Conducting organic polymers (COPs) possess many of the useful properties of organic polymers while exhibiting electrical conductivity like semiconductors, making them well-suited to a wide range of optoelectronic applications. With the support of the Marie Skłodowska-Curie programme, the Tuning COPs project set out to enhance the potential of these materials with ways to tune their conductive and optical properties.
Harnessing a unique paradox
Electrons and photons are interdependent. Absorption of light (photons) can excite electrons to higher energy levels. As the electrons relax to lower energy levels, photons are often emitted. This process is typically well defined by the electron configurations of the materials or molecules and their atoms. Poly(3,4-ethylenedioxythiophene) (PEDOT), is an intensely studied COP. Unlike most conductors that are opaque exactly because the free electrons that make them good conductors also favour absorption of photons, PEDOT is a transparent conductor. In its commercially available forms including those doped with the polymer polystyrene sulfonate (PEDOT:PSS), PEDOT can exhibit photoluminescence and electrical conductivity. This makes it useful in applications including displays, antistatic films, photovoltaics, printed wiring, and sensors. One way to change these properties is by adding or removing electrons (reduction or oxidation, respectively). Clara Viñas i Teixidor, professor of the Institute of Materials Science of Barcelona, project supervisor, explains: “The photoluminescence and electrical conductivity of PEDOT-based materials are dependent only on the physical deposition method and cannot be tuned. We sought to exploit application of a redox potential to tune both the polymer and the doping agent.”
Leaving no stone unturned
Viñas’s research produced impressive results. She demonstrated a simple and efficient way to achieve tuning by focusing on the accompanying cations of the doping anions, which determine the stoichiometries of the COPs that, in turn, influence the electrochemical properties. This outcome was featured on the cover of ‘Chemistry – A European Journal’. While investigating the intended use of metallacarboranes as tuneable doping anions, Viñas also serendipitously discovered their photoredox catalytic property and apparent thermoelectrical capacity. Experimental and computational studies of metallacarboranes led to papers regarding photoluminescence in bivalent and trivalent metallacarboranes.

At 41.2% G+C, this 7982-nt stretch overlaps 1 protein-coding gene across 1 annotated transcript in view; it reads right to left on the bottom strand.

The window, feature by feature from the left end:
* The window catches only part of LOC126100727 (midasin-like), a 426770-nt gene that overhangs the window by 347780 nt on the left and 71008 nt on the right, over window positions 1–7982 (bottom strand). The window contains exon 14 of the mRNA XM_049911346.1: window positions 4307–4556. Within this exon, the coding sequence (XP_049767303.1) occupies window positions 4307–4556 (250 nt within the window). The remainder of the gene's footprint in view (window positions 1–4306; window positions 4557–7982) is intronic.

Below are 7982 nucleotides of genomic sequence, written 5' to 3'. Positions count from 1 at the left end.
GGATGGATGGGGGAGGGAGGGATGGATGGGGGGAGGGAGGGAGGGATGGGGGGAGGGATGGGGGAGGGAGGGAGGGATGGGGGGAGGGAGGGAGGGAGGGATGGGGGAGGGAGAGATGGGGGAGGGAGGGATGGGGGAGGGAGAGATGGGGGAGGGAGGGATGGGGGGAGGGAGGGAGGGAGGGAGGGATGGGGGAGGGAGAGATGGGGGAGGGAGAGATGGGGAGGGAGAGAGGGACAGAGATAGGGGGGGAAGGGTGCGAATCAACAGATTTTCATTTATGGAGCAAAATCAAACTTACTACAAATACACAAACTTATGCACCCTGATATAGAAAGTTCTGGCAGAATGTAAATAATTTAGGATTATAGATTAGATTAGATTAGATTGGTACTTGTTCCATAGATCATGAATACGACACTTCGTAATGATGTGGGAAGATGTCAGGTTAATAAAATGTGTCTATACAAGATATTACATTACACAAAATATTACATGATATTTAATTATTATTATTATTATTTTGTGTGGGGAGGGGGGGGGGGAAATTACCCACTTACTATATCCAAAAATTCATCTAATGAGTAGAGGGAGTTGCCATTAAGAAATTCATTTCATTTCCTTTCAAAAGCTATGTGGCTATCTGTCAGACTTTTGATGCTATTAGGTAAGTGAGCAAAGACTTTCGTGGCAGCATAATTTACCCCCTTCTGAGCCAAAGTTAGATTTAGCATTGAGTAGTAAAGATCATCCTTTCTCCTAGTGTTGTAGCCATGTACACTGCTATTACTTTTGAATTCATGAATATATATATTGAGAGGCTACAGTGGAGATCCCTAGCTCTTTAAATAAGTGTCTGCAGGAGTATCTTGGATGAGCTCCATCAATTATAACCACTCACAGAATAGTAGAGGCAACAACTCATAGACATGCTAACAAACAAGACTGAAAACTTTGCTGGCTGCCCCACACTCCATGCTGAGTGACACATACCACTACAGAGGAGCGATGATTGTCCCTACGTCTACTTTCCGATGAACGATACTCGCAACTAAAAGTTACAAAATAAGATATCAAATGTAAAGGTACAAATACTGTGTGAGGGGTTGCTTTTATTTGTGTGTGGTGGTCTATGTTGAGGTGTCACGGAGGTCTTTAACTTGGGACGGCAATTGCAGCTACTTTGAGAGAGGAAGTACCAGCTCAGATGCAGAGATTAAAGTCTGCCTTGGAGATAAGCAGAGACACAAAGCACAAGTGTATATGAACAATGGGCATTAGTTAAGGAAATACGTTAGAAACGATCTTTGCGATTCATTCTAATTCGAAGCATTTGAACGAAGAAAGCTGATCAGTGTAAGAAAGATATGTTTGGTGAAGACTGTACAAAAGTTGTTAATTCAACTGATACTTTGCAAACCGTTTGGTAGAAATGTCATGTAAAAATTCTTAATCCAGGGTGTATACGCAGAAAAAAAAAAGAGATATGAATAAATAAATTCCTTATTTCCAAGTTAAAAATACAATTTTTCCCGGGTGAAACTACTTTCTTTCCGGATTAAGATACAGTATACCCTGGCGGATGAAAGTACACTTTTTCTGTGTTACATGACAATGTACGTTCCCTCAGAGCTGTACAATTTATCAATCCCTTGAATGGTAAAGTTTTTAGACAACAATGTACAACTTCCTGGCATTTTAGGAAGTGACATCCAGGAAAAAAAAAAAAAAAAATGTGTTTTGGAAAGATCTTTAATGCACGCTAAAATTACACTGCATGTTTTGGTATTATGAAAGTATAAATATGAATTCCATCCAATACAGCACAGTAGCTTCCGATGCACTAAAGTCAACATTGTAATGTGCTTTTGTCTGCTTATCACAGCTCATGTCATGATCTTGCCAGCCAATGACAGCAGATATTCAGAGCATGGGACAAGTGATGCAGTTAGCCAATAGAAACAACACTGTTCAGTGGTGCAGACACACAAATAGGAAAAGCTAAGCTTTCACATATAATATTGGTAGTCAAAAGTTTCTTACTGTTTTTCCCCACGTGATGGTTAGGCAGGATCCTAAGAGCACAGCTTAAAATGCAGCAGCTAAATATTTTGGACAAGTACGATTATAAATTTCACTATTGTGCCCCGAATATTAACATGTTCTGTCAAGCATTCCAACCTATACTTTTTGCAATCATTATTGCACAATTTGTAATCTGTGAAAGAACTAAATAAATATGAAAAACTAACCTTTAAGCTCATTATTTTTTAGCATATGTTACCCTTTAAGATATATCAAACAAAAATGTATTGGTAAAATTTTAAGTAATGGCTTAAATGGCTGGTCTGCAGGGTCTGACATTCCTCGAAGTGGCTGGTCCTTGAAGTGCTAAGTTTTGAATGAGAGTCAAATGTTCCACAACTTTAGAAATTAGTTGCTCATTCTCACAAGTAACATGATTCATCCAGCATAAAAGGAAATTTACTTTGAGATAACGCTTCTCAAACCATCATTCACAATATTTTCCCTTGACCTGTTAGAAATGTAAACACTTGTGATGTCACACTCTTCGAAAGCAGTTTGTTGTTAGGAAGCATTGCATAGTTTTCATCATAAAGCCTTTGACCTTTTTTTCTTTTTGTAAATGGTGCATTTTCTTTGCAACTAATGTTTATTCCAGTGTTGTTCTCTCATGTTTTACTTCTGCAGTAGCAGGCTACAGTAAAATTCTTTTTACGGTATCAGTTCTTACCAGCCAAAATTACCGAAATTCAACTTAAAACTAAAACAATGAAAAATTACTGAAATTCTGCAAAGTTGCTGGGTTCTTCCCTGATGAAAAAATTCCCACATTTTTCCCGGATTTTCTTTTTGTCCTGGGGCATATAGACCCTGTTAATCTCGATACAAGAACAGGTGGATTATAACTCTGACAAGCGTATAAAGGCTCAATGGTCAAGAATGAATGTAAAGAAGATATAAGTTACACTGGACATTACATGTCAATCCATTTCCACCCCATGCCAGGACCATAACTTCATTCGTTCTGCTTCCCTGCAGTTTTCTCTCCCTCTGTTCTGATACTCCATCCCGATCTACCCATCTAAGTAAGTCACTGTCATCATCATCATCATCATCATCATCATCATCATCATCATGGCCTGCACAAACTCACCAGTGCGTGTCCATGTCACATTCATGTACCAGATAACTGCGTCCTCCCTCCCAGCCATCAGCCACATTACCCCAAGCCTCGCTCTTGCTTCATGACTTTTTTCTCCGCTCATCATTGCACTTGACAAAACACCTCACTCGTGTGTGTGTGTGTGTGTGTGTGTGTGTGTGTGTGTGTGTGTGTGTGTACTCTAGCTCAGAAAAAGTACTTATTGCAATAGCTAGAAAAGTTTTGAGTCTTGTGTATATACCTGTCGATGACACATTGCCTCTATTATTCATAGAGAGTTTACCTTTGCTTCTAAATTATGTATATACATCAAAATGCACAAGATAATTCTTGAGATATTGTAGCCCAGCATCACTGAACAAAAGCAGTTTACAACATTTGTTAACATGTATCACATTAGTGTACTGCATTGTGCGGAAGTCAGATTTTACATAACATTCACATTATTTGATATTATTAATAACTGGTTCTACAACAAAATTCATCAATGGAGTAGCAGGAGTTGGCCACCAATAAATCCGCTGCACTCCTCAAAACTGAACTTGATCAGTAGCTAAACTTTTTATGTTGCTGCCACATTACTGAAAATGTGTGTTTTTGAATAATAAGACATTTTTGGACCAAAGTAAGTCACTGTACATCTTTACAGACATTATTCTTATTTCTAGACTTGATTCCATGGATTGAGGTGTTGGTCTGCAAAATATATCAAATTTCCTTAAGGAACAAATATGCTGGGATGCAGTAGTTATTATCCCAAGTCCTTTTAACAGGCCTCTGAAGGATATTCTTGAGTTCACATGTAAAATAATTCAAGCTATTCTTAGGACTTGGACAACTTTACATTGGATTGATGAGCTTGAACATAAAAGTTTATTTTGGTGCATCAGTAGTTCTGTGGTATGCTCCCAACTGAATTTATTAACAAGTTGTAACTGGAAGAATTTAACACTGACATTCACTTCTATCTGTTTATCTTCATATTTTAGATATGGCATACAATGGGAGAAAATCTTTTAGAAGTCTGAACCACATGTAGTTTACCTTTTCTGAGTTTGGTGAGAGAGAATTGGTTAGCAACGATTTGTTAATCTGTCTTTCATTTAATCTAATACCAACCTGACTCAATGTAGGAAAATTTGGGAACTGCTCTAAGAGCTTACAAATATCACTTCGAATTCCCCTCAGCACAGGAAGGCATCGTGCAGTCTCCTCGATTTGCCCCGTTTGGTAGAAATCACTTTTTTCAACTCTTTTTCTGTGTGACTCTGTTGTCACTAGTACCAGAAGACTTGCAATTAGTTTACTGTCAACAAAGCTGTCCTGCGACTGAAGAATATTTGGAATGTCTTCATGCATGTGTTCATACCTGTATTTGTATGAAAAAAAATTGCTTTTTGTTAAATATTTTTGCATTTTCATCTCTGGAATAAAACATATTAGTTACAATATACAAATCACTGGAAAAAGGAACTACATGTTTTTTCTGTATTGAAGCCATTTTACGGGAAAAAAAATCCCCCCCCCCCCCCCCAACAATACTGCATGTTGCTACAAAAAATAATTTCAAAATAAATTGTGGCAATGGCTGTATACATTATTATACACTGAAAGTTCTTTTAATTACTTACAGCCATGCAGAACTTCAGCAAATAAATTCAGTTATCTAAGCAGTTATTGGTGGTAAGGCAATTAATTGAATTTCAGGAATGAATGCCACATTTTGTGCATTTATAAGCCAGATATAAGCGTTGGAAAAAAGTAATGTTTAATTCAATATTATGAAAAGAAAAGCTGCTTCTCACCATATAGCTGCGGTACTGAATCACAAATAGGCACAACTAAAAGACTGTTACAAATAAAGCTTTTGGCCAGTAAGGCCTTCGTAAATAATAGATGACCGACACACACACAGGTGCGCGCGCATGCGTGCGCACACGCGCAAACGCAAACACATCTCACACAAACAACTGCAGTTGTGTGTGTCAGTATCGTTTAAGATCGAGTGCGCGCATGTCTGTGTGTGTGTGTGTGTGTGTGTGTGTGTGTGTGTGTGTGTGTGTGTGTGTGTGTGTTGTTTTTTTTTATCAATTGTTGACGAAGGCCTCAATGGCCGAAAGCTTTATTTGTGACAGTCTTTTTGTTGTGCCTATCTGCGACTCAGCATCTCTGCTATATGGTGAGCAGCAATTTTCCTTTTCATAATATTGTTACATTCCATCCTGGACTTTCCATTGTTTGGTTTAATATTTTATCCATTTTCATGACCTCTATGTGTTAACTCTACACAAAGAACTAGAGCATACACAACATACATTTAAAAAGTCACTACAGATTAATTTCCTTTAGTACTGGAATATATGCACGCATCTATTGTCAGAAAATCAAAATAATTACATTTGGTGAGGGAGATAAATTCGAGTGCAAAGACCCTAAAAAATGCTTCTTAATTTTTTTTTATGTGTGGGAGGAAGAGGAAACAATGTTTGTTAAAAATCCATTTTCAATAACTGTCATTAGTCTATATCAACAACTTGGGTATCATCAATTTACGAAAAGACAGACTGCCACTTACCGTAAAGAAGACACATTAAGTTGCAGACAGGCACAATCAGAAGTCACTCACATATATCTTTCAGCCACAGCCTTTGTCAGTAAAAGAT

Paving the way to future applications
“It was exciting to find that, after so many years of COPs research, something as trivial as the accompanying cation – usually considered innocent, or having a clear and predictable oxidation state – was able to modify the stoichiometry of the conducting polymer and alter its physicochemical properties,” says Viñas. Importantly, this capacity to tune photoluminescence and conductivity properties is not possible in these same polymers with other doping anions and should spur advances in applications including light emitting diodes, electroluminescent materials, and organic solar cells, to name a few. Exploiting the possible thermoelectrical properties of these materials could also encourage their use in heat recovery devices. Viñas concludes: “The next steps involve finding ways to produce the same materials in a processable way. This has been, and is, the weak link for the sustainable development of these extremely attractive materials. Overcoming this barrier will open the door to tremendous opportunities for commercialisation.” Establishing collaborations with industrial partners could ensure a bright future for European leadership in the field of tuneable COPs for numerous cutting-edge applications.
Tuning COPs, photoluminescence, conductivity, conducting organic polymers (COPs), electrons, poly(3,4-ethylenedioxythiophene) (PEDOT), photons, doping, anions, metallacarboranes, photoredox, thermoelectrical